A designer with a notorious past, Christian Dior was also known for being in cahoots with the enemy during WWII, when he dressed Nazi wives and French collaborators in his designs. Despite this questionable choice, he still rose to prominence during the late-forties when the war was over…primarily due to his unparalleled mastery of line and shape. He gave women a desirable “flower silhouette” which always featured a nipped-in waist, a full, voluminous skirt, and a feminine, corseted bodice. Often, the hips of his suits and dresses were padded to balance the bust line and accentuate the wasp-waisted effect.
Until the 1950s, fashion clothing was predominately designed and manufactured on a made-to-measure or haute couture basis (French for high-sewing), with each garment being created for a specific client. A couture garment is made to order for an individual customer, and is usually made from high-quality, expensive fabric, sewn with extreme attention to detail and finish, often using time-consuming, hand-executed techniques. Look and fit take priority over the cost of materials and the time it takes to make.[2][3] Due to the high cost of each garment, haute couture makes little direct profit for the fashion houses, but is important for prestige and publicity.[4]
Automation (6) CAD (2) Calculation (1) Career (6) Clothing (11) Color (2) Color Fastness (1) Computer (4) Consumption (10) Costing (7) Cutting (5) Cutting Machine (3) Defects (13) Denim (9) Dyeing (12) Dyes and Chemicals (2) ERP (3) Fabric (2) Fashion (8) Fashion Accessories (11) Fashion Design (9) Fashion Industry (5) Fashion Merchandising (2) Fashion Trends (2) Fiber (8) Finishing Machine (3) Garment Accessories (9) Garment Finishing (14) Garment Industry (19) Garment Wash (8) Garments Production (22) GSM (2) IE (26) Inspection (9) Knitting (8) Knitting Machine (4) Loom (2) Marker (3) Mercerizing (1) Merchandising (15) Needle (1) Pattern (8) Planning (12) Pretreatment (5) Printing (10) Printing Machine (1) Quality Control (19) Sample (3) Seamless Garment (1) Sewing (12) Sewing Machine (6) Sewing Thread (2) Smart Textiles (1) Special Garments (1) Spinning (3) Tailoring (1) Technical Textile (7) Testing Machine (2) Textile Book (1) Textile Design (2) Textile Finishing (3) Textile Industry (8) Textile Recycling (1) Textile Testing (4) Top 10 (10) Undergarment (3) Visual Merchandising (6) Weaving (2) Wool (2) Yarn (9) Yarn Count (4)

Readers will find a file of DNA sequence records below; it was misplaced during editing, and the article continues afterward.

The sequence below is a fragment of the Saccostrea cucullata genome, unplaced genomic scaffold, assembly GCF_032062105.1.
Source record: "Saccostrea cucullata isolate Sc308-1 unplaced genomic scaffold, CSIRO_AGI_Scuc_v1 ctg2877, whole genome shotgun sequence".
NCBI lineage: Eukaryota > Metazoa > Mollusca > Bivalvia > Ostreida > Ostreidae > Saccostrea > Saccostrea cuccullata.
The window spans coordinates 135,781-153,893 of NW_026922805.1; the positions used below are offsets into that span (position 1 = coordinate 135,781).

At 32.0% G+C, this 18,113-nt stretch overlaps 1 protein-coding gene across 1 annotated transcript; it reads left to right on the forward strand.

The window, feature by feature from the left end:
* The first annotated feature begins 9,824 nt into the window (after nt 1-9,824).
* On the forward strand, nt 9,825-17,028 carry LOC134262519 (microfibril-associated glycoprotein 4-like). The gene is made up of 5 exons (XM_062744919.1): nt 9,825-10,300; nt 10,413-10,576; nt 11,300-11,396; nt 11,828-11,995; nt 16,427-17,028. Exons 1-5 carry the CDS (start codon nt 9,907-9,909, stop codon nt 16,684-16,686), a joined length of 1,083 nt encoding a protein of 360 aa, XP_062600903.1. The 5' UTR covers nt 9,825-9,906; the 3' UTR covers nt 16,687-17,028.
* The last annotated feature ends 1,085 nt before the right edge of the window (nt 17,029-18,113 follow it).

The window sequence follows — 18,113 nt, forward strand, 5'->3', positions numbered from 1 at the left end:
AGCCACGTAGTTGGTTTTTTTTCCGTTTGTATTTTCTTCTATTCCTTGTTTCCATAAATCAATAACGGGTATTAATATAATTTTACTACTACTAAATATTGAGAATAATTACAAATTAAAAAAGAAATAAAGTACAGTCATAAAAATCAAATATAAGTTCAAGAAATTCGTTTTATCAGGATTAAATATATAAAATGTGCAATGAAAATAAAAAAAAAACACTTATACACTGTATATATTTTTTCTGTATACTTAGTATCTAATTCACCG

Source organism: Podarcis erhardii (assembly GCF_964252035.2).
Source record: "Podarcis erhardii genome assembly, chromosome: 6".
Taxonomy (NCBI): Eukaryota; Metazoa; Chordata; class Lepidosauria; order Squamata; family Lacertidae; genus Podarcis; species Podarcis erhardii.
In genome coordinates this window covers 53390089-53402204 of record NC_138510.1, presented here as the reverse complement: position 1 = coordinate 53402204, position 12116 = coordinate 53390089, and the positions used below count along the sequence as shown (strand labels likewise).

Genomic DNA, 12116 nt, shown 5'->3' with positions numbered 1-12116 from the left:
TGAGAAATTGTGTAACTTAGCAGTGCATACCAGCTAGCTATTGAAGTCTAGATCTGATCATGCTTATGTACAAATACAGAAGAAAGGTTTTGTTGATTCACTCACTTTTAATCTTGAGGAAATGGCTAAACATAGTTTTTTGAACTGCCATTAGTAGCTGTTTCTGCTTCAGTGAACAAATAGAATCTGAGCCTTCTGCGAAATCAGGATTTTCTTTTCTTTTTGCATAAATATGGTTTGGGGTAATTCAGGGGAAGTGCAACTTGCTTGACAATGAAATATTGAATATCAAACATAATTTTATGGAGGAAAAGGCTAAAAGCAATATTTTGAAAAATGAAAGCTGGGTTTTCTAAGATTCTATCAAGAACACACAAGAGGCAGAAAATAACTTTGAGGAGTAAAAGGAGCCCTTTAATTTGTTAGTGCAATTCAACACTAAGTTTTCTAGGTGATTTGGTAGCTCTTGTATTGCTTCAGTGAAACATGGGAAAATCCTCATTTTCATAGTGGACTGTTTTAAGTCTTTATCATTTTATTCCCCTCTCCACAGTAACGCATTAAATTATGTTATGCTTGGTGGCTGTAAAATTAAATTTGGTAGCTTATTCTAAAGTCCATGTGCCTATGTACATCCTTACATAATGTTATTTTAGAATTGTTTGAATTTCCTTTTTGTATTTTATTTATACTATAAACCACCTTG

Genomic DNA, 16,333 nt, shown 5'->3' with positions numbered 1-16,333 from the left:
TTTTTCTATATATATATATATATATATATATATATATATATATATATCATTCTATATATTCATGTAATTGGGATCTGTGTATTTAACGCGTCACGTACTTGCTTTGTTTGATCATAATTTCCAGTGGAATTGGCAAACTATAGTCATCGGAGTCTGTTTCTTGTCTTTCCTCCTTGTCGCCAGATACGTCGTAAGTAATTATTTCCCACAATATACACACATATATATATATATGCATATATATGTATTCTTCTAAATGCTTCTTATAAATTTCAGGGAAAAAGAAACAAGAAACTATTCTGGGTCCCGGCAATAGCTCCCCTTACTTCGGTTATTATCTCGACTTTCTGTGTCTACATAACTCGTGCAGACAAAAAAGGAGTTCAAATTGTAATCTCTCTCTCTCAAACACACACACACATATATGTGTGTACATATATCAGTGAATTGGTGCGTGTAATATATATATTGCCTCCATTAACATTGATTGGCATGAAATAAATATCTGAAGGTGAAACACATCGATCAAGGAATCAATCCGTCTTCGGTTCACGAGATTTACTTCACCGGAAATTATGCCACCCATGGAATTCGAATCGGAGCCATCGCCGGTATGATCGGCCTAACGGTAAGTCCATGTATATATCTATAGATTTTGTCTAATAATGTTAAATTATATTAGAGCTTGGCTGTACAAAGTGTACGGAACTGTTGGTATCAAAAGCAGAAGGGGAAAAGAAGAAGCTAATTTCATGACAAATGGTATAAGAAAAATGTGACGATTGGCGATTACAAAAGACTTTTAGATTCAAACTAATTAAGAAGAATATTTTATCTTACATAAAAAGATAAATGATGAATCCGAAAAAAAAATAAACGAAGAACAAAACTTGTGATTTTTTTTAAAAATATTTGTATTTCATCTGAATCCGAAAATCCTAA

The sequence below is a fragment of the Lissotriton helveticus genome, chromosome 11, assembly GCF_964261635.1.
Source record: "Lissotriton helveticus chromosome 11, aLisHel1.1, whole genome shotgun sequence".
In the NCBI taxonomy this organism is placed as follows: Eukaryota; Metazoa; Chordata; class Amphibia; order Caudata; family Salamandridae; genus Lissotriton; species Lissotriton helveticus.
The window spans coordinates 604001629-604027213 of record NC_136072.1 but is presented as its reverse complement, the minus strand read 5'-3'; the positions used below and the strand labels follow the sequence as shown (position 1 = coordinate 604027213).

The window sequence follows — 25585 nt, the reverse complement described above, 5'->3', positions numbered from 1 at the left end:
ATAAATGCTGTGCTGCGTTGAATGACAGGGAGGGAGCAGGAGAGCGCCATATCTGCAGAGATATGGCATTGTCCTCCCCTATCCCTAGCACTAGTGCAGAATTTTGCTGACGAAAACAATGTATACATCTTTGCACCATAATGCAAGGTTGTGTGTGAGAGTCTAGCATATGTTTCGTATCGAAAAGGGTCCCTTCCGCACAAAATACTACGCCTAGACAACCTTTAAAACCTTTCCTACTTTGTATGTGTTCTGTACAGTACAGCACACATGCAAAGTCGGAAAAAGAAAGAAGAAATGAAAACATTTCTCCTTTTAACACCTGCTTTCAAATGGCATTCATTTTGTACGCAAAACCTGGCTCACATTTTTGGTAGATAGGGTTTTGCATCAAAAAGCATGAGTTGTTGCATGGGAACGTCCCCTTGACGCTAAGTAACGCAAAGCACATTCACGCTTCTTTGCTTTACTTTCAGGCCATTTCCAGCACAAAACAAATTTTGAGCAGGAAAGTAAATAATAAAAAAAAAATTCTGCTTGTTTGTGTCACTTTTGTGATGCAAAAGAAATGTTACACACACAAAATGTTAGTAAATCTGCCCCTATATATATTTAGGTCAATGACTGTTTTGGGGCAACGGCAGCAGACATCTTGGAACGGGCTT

Automation (6) CAD (2) Calculation (1) Career (6) Clothing (11) Color (2) Color Fastness (1) Computer (4) Consumption (10) Costing (7) Cutting (5) Cutting Machine (3) Defects (13) Denim (9) Dyeing (12) Dyes and Chemicals (2) ERP (3) Fabric (2) Fashion (8) Fashion Accessories (11) Fashion Design (9) Fashion Industry (5) Fashion Merchandising (2) Fashion Trends (2) Fiber (8) Finishing Machine (3) Garment Accessories (9) Garment Finishing (14) Garment Industry (19) Garment Wash (8) Garments Production (22) GSM (2) IE (26) Inspection (9) Knitting (8) Knitting Machine (4) Loom (2) Marker (3) Mercerizing (1) Merchandising (15) Needle (1) Pattern (8) Planning (12) Pretreatment (5) Printing (10) Printing Machine (1) Quality Control (19) Sample (3) Seamless Garment (1) Sewing (12) Sewing Machine (6) Sewing Thread (2) Smart Textiles (1) Special Garments (1) Spinning (3) Tailoring (1) Technical Textile (7) Testing Machine (2) Textile Book (1) Textile Design (2) Textile Finishing (3) Textile Industry (8) Textile Recycling (1) Textile Testing (4) Top 10 (10) Undergarment (3) Visual Merchandising (6) Weaving (2) Wool (2) Yarn (9) Yarn Count (4)
It’s not hard to point out a gal that wears the cowgirl fashion style! In this particular style, there’s a few staples that are an absolute must for the wardrobe: undoubtedly an adorable cowgirl hat, typically in either some shade of brown or pink, a pair of flared blue jeans with western themed leather belt, denim jacket to match, a pair of cowgirl boots, and a few white t-shirt and plaid button-ups.